The sentiment is deeply laid in the principles of our nature. When we greatly love an object, we pursue it, while there is a reasonable hope of its attainment. If we cease from the pursuit, while the object may be obtained, it is because some other object has obtained a stronger hold on our affections. And if we cease from fearing that which we once dreaded, and have still equal reason to dread, it is either because our attention and concern are diverted for a time by some other object, in which we have become more interested; or because our hearts have become too much hardened, easily to receive again the impression, by which our fears were excited. If, for example, I believe that I must account to God, and my affections are actually fixed on the things above, I shall certainly seek the objects I hope for in heaven, by endeavouring faithfully to conform my dispositions and conduct to the known will of God. If I relax in my endeavours to act as an accountable being, in the same proportion has some other object taken possession of the affections, which were attached to God and to heaven. Or if I cease from dreading the divine displeasure, (the feeling of having incurred which, once humbled me to the dust, when I knew that I had offended,) it is because I have become more interested in some other object, than the approbation of God; or because my heart resists the impressions, of which it was once so susceptible. The language of the New Testament is conformed to these obvious principles of our nature. From the good treasure of a good heart, good proceeds; and evil from the treasure of an evil heart; for as a man thinketh in his heart, whether it be good or evil, so is his character here; and so reason, as well as revelation teaches us, will be his condition hereafter.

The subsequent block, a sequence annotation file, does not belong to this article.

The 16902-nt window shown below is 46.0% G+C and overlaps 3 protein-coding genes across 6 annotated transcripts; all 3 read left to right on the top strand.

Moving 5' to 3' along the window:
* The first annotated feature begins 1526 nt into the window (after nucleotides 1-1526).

But let us not be misunderstood, in attaching this importance to the affections in religion. Let it not be supposed that religion consists only of certain feelings, or of certain affections. The affections are indeed but a part of our moral constitutions.

* See Luke viii. 15. Acts xi. 2, 3. Rom. vi. 17. Heb. x. 22. Heb. xiii. 9.

[ocr errors]

But they are a most important part. We see their wonderful influence in the common affairs of life. What is the spring of patriotism, but love of country? What are the bonds of domestic life, but conjugal, parental and filial love? What is it that characterises the worldly minded man, but his supreme love of the world? And what, through all the classes of the vicious, peculiarly distinguishes them, but love of the peculiar causes, in which they seek their happiness? Hence, in religion, love is the first and great commandment, because we shall seek the objects and blessings of religion, only when we love them. Faith in the mind will be as ineffectual as the winter's snow upon the ground, till, warmed by the affections, it penetrates the thoughts, and spreads its fertilizing power, and awakens desires of piety and virtue, which spring up, and thrive, and bear the imperishable fruits of obedience to God. Faith, without the affections, has been compared to the sun, without its life-giving heat; and it is as true that the affections, without the principles of an enlightened faith, become a consuming fire to the soul. But it is the glory of our religion, that in requiring faith, it fixes it upon the noblest objects that can engage the interests of immortal beings. The objects of our faith are the objects of the love of angels, and of holy spirits, in the abodes of the blessed; objects, of which not one will be disappointed, who sincerely loves, and earnestly seeks them.